Pontoon boat door hinges may sever people's fingers - wistv.com - Columbia, South Carolina |

Pontoon boat door hinges may sever people's fingers

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By Andy Wise - bio | email

BARTLETT, TN (WMC-TV) - His parents initially thought it was a freak accident. 

A terrifying freak accident.

But the millisecond it took to sever Bryce Hughes's pinky finger was actually six years in the making, according to recall records and lawsuits related to boat manufacturer Bentley Industries, LLC, of South Carolina.

July 4, the 9-year-old boy was celebrating the holiday with his parents, grandparents and cousins aboard his grandfather Lloyd McLeod's 2007 Bentley 203 Cruise pontoon boat on Sardis Lake in Mississippi.

When Bryce moved forward to jump from the boat, his left pinky finger slid down the length of the railing, passed a ball guard on the gate and lodged into the pinch-point of the hinge.

Parents Samuel and Mandy Hughes said they won't forget the sound of Bryce's screams as the force of his jump and the weight of his body ripped his finger off at the socket.

"It was bleeding a lot," said Bryce. "It was very painful."

"Never in a million years would you think a door hinge -- like a house door hinge - would pinch a child's finger off," said McLeod.

"It was the worst feeling I've ever had," said Mandy Hughes, a nurse at St. Jude's Children's Hospital. "I couldn't understand how that would have happened. I thought this was just some kind of freak accident."

It wasn't.

Gainesville, FL, product liability attorney Thomas L. Robinson told the Action News 5 Investigators as many as 150 people have suffered maimed or severed fingers in the pinch-point of Bentley pontoon boats' railings and gates.

Columbia, SC, product liability attorney John Kassel said he's documented 25 incidents of pinch-point injuries in Bentley boats and settled a half-dozen lawsuits against Steve Deese, Bentley's owner.

"This is a hazard recognized by the industry, but totally unknown to the users of the boats," said Kassel.

In 2004, Bentley's warranty department issued a recall letter to its dealers. The letter warns of a "safety risk" of "...a person's finger(s) to lodge between the points where a railing and gates meet on all of our models."

The letter was sent along with a kit that included ball-shaped guards to install on the gates.

"The ball guard doesn't work," Kassel said.

Inspecting the ball guard on McLeod's boat, the Action News 5 Investigators could see how the guard blocks the pinch-point area when the gate is closed.

But when it's open, like it was for Bryce, someone's pinky finger can slip easily around the ball guard into the pinch-point.

"They guarded it with something totally ineffective to do the job, never tested it to see if it would work," Kassel said.

In 2002 -- two years before the Bentley recall -- boat manufacturer Bennington of Elkhart, IN, issued a safety recall for the same defect on its pontoon gates and railings. The difference is Bennington recommend wedge guards that fill the pinch-point whether the gate is open or closed.

"As you open the gate, it still stays tight up in the top corner so there is no allowance for fingers or anything to actually get caught," said Eric Counce of Counce Marine in Memphis as he demonstrated the wedge guard on his boats.

But Kassel said Bentley Industries dismissed the wedge guard and opted instead for the ball guard in 2004, only to change to the wedge guard in January 2007 on its new models as incidents of injuries began to pile up.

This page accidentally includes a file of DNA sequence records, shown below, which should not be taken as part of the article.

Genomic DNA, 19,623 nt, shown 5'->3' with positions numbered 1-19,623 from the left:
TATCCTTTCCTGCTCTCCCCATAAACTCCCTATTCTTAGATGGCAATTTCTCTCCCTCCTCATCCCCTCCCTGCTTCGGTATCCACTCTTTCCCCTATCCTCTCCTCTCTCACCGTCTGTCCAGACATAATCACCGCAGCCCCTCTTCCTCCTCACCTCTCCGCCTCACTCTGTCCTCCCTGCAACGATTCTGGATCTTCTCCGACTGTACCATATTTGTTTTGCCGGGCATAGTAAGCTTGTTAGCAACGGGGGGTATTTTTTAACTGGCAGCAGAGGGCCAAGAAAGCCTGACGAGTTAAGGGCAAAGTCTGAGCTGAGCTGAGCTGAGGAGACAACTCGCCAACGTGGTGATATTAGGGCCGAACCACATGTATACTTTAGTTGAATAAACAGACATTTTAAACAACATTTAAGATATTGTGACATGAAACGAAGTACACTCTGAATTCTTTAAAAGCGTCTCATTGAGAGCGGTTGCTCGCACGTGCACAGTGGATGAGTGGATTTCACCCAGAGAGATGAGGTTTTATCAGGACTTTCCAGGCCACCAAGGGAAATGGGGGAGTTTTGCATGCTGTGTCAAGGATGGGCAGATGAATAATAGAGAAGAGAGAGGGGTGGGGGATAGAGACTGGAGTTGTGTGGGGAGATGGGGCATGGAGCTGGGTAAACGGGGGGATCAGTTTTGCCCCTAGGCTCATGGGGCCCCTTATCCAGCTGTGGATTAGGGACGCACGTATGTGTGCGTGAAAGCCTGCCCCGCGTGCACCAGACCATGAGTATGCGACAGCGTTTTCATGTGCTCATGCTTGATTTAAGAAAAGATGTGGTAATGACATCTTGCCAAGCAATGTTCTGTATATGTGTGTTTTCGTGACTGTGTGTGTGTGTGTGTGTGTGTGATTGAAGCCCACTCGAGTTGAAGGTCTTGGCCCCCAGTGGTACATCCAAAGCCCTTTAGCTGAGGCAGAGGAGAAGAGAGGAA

"When we learned that this has happened to a lot of other people -- the exact same thing -- and that they knew about this type of problem, you begin to get somewhat angry," said Mandy Hughes.  "Because you know what your child is going through and what he is going to have to deal with for the rest of his life."

McLeod's Bentley boat was obtained by Power Boats, Inc., of Hot Springs, AR, directly from Bentley in August 2006, according to a purchase order. The dealership's business manager, Bill Marsh, said the boat came equipped with the ball guards.

"As far as the safety recall, I knew there was a ball on the doors, but that's about it," Marsh said in a phone interview.

Marsh sold the boat to McLeod a year later:  August 2007. That was eight months after Kassel said Bentley adopted the wedge guard as a safer alternative.

Marsh said his dealership stopped selling Bentley boats in 2008. "I don't really want to comment on why we stopped selling them," he said. "You start talking lawsuits and somebody getting hurt, you can talk to our attorney."

Deese did not return two messages left at his South Carolina offices.

John T. Lay, Deese's attorney, returned late Monday from a trip out of the country and said he was not in a position yet to comment for this story.

Bryce is making the best of his injury. His mom said surgeons at Le Bonheur Children's Medical Center could not re-attach his pinky because it was severed too closely to the socket.

"You just want someone to answer for it," Mandy Hughes said. "You want someone to fix it to where this doesn't happen to anyone else."

Always check a product's recall history before you buy. Check with the product's manufacturer website or headquarters first to see if its issued any voluntary recalls on that specific model.

Then go to www.recalls.gov as your starting point to link to all of the main recall databases.

Check the U.S. Consumer Product Safety Commission's recall database for any government-sanctioned recall:  www.cpsc.gov.

For auto or motorcycle recalls, check with their respective manufacturers first, then check the National Highway Traffic Safety Administration's recall database at http://www.nhtsa.gov/ or www.safercar.gov.

For boat and boat accessory recalls, browse the U.S. Coast Guard's database at http://www.uscgboating.org/.

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